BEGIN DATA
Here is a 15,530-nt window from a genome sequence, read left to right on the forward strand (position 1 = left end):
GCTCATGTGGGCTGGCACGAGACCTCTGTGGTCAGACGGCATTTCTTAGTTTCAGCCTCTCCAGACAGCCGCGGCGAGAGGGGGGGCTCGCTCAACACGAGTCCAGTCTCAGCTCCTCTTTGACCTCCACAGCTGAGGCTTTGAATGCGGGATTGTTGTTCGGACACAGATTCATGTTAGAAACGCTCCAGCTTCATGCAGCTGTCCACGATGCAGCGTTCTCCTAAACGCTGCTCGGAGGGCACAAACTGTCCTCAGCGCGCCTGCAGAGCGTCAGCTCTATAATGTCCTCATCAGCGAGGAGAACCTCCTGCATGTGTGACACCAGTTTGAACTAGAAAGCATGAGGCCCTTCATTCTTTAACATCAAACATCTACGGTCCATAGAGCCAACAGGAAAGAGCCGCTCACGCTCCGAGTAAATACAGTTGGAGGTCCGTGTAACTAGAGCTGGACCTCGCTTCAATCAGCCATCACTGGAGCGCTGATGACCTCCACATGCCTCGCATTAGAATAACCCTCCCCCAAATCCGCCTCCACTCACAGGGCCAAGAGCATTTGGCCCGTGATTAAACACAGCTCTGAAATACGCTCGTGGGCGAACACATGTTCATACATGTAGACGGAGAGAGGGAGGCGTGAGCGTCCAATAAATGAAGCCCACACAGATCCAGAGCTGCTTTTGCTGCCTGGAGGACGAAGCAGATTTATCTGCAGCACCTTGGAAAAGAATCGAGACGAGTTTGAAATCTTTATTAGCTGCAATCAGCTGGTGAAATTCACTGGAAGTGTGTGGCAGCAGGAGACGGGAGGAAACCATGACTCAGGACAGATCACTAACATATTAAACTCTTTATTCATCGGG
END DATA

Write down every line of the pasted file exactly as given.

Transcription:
Here is a 15,530-nt window from a genome sequence, read left to right on the forward strand (position 1 = left end):
GCTCATGTGGGCTGGCACGAGACCTCTGTGGTCAGACGGCATTTCTTAGTTTCAGCCTCTCCAGACAGCCGCGGCGAGAGGGGGGGCTCGCTCAACACGAGTCCAGTCTCAGCTCCTCTTTGACCTCCACAGCTGAGGCTTTGAATGCGGGATTGTTGTTCGGACACAGATTCATGTTAGAAACGCTCCAGCTTCATGCAGCTGTCCACGATGCAGCGTTCTCCTAAACGCTGCTCGGAGGGCACAAACTGTCCTCAGCGCGCCTGCAGAGCGTCAGCTCTATAATGTCCTCATCAGCGAGGAGAACCTCCTGCATGTGTGACACCAGTTTGAACTAGAAAGCATGAGGCCCTTCATTCTTTAACATCAAACATCTACGGTCCATAGAGCCAACAGGAAAGAGCCGCTCACGCTCCGAGTAAATACAGTTGGAGGTCCGTGTAACTAGAGCTGGACCTCGCTTCAATCAGCCATCACTGGAGCGCTGATGACCTCCACATGCCTCGCATTAGAATAACCCTCCCCCAAATCCGCCTCCACTCACAGGGCCAAGAGCATTTGGCCCGTGATTAAACACAGCTCTGAAATACGCTCGTGGGCGAACACATGTTCATACATGTAGACGGAGAGAGGGAGGCGTGAGCGTCCAATAAATGAAGCCCACACAGATCCAGAGCTGCTTTTGCTGCCTGGAGGACGAAGCAGATTTATCTGCAGCACCTTGGAAAAGAATCGAGACGAGTTTGAAATCTTTATTAGCTGCAATCAGCTGGTGAAATTCACTGGAAGTGTGTGGCAGCAGGAGACGGGAGGAAACCATGACTCAGGACAGATCACTAACATATTAAACTCTTTATTCATCGGG